There were probably 100 surfers in the water off Gooches Beach in Kennebunk, a high number considering Maine waters are wet-suit waters, and a good run on the best of days lasts about 30 seconds. Still if you are a surfer in Maine, you make the best of any opportunity. There were also more tour buses along the beach than I have ever seen on a single afternoon. It is the start of the fall foliage tour season, so I expect to see the leaf-peeper buses begin to arrive, but I suspect this weekend some enterprising tour company in Boston put on a Maine surf special, or, at the least, more than your average number of buses left the interstate in Kennebunk to loop the beaches and see what the waves were up to. And finally, there were the locals like me…drawn to the beach to take a few photos of higher than average seas…hoping for some drama.
Canon SX40HS. Program with iContrast and –1/3EV exposure compensation. 235mm equivalent field of view. f5.6 @ 1/1250th @ ISO 125. Processed in Lightroom for intensity, clarity, and sharpness. The 4 frames per second burst rate on the SX40 is just the right speed to catch the waves at peak if you shoot through.
And for the Sunday Thought. It is beyond denying that there is something in the human spirit, or at least in the human soul, that enjoys bad weather…that wants to walk the edge of the storm…that that wants to face into the wind and feel the sting of flying water. As above, it is, at least in part, the drama, the excitement, the mild rush of adrenalin that a calculated risk, a considered threat to life and limb, brings. There is a tipping point of course, where the excitement of the storm tips over into terror, but when it is just a high surf warning there is little danger of that.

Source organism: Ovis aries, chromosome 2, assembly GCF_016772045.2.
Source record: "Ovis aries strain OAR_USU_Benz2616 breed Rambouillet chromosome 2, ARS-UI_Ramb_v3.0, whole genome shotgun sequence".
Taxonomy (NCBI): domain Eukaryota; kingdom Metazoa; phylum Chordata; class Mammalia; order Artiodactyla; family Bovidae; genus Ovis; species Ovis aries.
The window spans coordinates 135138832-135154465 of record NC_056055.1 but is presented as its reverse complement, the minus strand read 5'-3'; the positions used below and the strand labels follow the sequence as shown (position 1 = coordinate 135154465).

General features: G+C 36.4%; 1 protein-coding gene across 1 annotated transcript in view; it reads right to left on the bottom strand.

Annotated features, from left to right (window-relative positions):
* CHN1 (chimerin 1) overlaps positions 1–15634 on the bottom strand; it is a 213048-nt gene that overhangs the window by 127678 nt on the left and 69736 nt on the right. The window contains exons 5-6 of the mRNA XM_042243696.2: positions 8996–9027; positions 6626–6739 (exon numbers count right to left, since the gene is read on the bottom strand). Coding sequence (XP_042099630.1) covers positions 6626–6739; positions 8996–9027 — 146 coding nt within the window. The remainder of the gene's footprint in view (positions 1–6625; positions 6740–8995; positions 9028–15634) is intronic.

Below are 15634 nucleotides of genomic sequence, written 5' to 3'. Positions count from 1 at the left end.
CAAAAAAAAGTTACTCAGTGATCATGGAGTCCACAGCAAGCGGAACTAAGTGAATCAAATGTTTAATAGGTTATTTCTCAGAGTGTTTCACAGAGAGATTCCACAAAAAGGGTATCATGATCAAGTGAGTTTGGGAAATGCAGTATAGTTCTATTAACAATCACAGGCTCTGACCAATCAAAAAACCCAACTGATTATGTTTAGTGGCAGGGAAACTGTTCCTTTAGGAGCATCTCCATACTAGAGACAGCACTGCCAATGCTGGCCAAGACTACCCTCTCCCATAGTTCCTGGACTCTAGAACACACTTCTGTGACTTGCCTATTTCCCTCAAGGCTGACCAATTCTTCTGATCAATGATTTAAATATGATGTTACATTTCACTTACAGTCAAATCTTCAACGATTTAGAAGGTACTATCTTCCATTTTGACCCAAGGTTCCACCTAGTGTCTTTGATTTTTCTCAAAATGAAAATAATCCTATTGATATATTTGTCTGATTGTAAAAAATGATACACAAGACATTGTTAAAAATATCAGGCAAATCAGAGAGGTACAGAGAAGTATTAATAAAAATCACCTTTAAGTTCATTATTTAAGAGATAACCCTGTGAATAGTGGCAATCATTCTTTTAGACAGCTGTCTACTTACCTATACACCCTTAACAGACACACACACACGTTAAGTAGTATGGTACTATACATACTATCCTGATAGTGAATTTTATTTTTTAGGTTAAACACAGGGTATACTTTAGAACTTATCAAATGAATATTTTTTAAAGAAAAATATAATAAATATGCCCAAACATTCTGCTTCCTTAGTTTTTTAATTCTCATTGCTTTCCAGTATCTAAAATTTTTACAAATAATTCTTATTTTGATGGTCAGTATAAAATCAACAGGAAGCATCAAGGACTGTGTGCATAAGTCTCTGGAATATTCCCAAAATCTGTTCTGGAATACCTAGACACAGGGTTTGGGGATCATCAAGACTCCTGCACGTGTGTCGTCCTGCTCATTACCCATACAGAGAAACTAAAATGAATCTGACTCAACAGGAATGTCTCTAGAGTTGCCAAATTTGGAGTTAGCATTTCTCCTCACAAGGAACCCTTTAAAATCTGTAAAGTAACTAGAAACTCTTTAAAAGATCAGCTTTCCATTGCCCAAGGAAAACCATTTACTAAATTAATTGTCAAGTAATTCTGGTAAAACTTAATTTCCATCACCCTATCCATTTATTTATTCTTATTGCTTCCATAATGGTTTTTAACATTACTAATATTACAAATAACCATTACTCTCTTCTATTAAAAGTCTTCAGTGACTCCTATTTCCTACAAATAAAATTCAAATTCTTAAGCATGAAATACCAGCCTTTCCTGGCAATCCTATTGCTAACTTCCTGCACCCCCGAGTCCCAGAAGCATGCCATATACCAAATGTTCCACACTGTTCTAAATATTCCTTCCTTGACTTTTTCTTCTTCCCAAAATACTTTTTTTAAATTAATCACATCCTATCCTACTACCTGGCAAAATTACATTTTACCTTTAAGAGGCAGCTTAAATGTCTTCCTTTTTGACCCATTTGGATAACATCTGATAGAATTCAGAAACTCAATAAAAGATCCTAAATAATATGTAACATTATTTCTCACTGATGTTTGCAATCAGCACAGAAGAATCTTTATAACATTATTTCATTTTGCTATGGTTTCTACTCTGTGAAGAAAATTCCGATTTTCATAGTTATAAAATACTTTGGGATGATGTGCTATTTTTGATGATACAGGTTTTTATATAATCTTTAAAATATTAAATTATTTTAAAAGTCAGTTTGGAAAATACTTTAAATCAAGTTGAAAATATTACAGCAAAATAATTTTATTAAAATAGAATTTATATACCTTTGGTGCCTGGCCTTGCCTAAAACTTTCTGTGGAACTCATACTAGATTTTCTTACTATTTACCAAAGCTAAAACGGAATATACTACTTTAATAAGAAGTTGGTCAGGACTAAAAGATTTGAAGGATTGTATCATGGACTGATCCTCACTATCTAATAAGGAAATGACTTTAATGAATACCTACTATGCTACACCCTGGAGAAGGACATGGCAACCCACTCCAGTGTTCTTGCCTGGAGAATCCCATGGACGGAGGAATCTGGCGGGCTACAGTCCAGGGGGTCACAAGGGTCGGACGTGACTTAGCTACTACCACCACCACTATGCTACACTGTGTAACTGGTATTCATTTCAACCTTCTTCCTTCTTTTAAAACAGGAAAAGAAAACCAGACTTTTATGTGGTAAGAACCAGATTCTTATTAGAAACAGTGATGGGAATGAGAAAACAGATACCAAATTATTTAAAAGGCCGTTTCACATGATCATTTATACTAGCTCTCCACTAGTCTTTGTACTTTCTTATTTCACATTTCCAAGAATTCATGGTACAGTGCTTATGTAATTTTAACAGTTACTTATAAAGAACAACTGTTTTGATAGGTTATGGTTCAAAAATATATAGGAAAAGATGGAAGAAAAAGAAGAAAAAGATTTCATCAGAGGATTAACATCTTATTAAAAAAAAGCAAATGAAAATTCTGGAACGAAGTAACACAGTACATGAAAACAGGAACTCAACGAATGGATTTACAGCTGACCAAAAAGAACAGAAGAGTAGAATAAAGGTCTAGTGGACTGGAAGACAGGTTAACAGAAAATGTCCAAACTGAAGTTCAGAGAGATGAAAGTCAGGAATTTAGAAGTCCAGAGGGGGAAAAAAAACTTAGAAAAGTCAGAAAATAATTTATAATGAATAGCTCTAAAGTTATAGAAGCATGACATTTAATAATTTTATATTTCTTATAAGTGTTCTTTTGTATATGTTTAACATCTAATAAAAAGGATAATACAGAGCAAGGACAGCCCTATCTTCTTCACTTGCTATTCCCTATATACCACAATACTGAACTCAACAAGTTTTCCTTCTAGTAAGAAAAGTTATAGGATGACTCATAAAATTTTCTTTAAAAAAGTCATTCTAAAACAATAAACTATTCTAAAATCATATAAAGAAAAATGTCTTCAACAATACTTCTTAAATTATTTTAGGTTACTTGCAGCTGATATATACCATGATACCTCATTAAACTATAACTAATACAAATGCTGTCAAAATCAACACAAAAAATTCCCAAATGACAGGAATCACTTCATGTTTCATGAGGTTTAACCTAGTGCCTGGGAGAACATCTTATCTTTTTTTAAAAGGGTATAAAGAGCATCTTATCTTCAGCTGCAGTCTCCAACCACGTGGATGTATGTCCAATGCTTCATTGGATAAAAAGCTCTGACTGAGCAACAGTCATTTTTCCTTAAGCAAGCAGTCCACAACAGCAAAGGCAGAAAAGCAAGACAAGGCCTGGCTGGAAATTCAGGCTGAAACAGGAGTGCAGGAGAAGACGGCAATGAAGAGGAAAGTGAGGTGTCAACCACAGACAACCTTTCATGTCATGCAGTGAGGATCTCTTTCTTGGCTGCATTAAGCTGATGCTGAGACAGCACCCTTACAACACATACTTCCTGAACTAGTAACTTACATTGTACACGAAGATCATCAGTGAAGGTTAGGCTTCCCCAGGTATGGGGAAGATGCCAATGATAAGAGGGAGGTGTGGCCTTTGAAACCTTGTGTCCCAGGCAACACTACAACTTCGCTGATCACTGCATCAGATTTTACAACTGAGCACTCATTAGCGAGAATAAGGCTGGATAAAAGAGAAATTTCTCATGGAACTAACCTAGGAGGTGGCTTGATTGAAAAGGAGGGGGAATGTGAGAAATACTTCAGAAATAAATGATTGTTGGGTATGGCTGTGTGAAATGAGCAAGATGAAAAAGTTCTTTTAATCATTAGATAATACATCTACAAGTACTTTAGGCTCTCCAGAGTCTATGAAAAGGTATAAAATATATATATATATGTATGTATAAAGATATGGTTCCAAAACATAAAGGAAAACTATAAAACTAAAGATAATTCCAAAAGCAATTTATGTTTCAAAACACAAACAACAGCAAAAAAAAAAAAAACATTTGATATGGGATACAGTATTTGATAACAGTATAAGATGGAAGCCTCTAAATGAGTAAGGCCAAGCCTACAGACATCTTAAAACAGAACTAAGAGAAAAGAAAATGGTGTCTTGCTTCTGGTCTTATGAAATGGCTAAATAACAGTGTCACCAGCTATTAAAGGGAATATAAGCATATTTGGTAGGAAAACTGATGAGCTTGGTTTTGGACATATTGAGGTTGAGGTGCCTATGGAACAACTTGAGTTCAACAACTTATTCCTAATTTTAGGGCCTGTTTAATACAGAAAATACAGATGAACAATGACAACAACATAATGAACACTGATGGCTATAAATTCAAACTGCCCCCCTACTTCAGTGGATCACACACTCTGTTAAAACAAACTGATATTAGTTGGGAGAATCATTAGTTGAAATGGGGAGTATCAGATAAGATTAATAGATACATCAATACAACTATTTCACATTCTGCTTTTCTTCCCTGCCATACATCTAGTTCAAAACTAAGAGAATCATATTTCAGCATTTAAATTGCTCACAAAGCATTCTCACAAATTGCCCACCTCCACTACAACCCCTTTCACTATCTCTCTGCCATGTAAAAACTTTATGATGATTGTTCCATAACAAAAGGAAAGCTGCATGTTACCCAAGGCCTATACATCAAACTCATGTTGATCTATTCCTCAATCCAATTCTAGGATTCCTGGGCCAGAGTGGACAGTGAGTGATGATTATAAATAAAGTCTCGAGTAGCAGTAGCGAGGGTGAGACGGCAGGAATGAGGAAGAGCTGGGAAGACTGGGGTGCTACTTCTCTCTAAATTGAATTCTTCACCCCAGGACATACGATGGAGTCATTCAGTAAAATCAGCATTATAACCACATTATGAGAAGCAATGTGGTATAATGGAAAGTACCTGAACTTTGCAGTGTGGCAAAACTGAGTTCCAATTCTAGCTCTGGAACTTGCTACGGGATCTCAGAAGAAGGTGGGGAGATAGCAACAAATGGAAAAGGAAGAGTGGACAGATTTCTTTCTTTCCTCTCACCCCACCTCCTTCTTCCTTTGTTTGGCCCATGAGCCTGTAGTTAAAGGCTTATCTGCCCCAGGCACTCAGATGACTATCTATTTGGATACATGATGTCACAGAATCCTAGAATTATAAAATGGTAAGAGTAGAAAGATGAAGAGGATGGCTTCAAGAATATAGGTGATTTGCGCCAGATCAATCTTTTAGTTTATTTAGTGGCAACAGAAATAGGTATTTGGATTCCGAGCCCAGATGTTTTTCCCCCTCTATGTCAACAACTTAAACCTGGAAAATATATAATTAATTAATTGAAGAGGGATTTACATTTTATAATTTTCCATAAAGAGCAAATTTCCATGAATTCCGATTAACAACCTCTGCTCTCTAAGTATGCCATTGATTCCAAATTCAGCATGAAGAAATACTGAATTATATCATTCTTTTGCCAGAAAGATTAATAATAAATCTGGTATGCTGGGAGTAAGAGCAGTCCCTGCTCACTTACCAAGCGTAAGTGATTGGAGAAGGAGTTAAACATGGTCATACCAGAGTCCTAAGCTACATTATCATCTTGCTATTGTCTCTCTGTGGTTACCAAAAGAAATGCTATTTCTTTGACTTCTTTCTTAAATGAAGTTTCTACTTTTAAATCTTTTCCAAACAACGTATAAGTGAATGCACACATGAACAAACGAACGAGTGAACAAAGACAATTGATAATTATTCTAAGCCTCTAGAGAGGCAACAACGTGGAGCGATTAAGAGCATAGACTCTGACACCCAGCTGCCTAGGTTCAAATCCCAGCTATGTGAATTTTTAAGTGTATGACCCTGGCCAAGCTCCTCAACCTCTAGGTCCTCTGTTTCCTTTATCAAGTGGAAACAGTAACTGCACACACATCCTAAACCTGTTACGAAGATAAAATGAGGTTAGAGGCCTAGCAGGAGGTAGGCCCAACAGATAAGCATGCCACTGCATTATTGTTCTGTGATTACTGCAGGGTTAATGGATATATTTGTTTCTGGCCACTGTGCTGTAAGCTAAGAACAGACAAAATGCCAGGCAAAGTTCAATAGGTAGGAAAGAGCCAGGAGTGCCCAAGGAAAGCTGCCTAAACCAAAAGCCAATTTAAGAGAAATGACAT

I would like to think too, that there is a real spiritual element to it…that in facing the awesome power of nature we affirm both our selves, in our most durable, and yet totally vulnerable, smallness, and our relationship to the awesome and the overwhelming. It is a taste, and only a taste, of the root of all religious experience. It gives us, whether we know it or not, whether we are ready to admit it or not, a hint of what it might be like to be overwhelmed by the awesome love of the creator God…to be caught up in the surf of grace and lifted in a glorious spray over the rock of our selves into brief beauty. It gives us a sense of how small we are in our own loves, and how great and all embracing is the love of God in which we are submerged, in which we are carried on toward glory. And yet we endure. We are safe. We are, when surrendered to the awesome, most certainly and most truly ourselves. Our durability is in our vulnerability, and we can actually delight in our relationship to the awesome and overwhelming.
I would like to think (and really there is no one to stop me) that that taste of the divine is what draws us all down to the beach when the high surf warnings are flashing.
This is another shot from my unsuccessful Snowy Owl Prowl down the coast from Biddeford Pool to Kennebunk last week. Unsuccessful in finding an owl that is. From a photographic point of view I found much of interest in the massive waves and lowering sky as a front passed over and out to sea.
Directly off the point at East Point in Biddeford Pool waves coming in from the north east met waves coming in from the south east to create a cross wave effect that I could have watched for hours. The dynamic and the energy of the water was breathtaking. I did my best to catch a bit of that energy in images like the one above.
Canon SX40HS at about 90mm equivalent field of view. f4 @ 1/500th @ ISO 125. Program with iContrast and –1/3EV exposure compensation.
Processed in Lightroom. Besides my usual Intensity (fill light and blackpoint) and Sharpness adjustments I applied a Graduated Filter Effect from the bottom to bring up brightness and contrast…and then a second GFE from the top to pump up Clarity and Contrast to give the clouds slightly more definition. This is on the edge of being hyper-real, in the way many HDR treatments “go reality one better” and create a scene that is more dramatic than what the naked eye would actually see. (Some HDR treatments, in my opinion, boarder on the surreal. I don’t go there.) I think this image strikes a good balance.
Just for comparison, here is the same image with more intense tone-mapping in LightZone and final processing in Lightroom. This one is hyper-real…but it certainly has impact.